Local government, particularly social services departments,
played an important part in supporting emergency care in the year
up to March, according to a report from the department of health,
writes Katie Leason.
The report reveals that most areas have good working
relationships between the NHS and local authorities, with a shared
understanding of the need to plan and monitor demand.
The ‘Emergency Care Report 2001-2002’, which examines how the
NHS and social services managed emergency services, finds that
links with other local government functions such as housing and
environmental services are getting better, and that local
authorities are working more efficiently with primary care services
to prevent ill health.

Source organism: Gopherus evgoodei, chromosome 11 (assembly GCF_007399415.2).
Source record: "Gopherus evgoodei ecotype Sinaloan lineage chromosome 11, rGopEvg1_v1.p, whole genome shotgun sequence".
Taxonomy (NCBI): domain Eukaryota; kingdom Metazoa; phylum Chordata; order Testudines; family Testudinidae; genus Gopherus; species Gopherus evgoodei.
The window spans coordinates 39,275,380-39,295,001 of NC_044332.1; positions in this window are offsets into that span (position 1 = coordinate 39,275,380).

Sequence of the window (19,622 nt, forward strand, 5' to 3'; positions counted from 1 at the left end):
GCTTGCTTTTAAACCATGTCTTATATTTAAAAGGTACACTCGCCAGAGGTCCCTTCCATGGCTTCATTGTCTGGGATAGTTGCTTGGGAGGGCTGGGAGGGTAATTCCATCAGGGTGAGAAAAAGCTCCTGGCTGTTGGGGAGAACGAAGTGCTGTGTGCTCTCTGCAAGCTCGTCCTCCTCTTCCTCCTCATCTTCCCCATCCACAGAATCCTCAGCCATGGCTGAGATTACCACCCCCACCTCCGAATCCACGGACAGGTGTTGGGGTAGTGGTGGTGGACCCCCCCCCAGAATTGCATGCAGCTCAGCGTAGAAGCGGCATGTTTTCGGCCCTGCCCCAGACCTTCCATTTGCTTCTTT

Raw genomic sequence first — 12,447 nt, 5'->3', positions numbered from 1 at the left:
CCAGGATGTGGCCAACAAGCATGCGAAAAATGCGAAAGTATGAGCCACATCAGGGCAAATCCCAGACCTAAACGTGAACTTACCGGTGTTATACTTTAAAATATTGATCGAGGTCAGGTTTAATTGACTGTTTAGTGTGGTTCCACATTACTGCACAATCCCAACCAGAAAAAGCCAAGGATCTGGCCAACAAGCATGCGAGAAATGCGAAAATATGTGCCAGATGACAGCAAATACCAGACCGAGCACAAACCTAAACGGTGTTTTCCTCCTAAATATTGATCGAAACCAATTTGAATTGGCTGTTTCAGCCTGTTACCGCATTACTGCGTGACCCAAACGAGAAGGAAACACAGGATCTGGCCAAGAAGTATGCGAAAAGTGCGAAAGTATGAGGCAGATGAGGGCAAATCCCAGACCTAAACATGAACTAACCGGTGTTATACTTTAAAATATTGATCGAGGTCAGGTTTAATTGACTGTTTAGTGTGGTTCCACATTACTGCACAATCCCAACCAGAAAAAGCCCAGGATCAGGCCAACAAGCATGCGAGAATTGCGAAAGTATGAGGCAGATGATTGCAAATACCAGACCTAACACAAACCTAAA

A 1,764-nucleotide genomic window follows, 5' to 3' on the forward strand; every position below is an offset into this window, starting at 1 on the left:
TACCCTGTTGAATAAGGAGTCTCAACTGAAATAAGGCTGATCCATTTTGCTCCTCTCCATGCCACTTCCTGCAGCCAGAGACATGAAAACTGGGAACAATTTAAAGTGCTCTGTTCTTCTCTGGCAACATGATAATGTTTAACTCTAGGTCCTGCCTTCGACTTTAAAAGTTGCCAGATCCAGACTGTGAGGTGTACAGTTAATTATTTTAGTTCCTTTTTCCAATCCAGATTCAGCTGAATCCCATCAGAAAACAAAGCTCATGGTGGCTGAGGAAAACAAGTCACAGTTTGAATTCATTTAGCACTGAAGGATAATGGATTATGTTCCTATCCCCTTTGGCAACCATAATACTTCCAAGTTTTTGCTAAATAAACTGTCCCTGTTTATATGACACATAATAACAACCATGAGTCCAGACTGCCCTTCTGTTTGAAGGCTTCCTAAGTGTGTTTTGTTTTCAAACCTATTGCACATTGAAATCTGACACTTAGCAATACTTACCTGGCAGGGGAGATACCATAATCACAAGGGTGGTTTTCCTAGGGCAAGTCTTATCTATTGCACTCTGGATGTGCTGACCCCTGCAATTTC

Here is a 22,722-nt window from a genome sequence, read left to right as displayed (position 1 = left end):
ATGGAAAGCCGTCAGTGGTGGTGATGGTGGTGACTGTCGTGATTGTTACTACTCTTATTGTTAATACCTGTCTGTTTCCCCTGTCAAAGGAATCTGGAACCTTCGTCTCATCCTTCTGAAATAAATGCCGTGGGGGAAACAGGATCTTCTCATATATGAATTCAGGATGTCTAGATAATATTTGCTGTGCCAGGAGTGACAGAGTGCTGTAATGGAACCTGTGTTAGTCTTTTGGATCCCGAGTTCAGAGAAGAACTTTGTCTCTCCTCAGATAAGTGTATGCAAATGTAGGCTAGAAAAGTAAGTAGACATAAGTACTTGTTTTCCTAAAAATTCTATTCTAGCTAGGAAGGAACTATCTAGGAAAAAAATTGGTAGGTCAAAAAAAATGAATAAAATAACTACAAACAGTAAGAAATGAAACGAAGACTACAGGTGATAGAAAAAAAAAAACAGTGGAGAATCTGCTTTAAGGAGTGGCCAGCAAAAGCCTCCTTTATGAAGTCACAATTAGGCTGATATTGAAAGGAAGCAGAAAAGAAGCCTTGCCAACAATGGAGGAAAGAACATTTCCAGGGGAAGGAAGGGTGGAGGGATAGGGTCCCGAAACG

The report also shows that delayed transfers of care continued
to drop, and by the end of March had reached the target reduction
of 1,000 since September last year.
A different report from NHS chief executive Nigel Crisp suggests
that the NHS, often in partnership with local councils, is
providing more people with care closer to home in primary care and
It indicates that plans for older people are “well on track” to
meet 2003/04 NHS Plan targets for intermediate care services with
2,400 more intermediate care beds.
‘The Emergency Care Report 2001-2002’ available at
‘Chief Executive’s Report to the NHS available March 2001-April
2002’ at http://www.doh.gov.uk/nhsreport/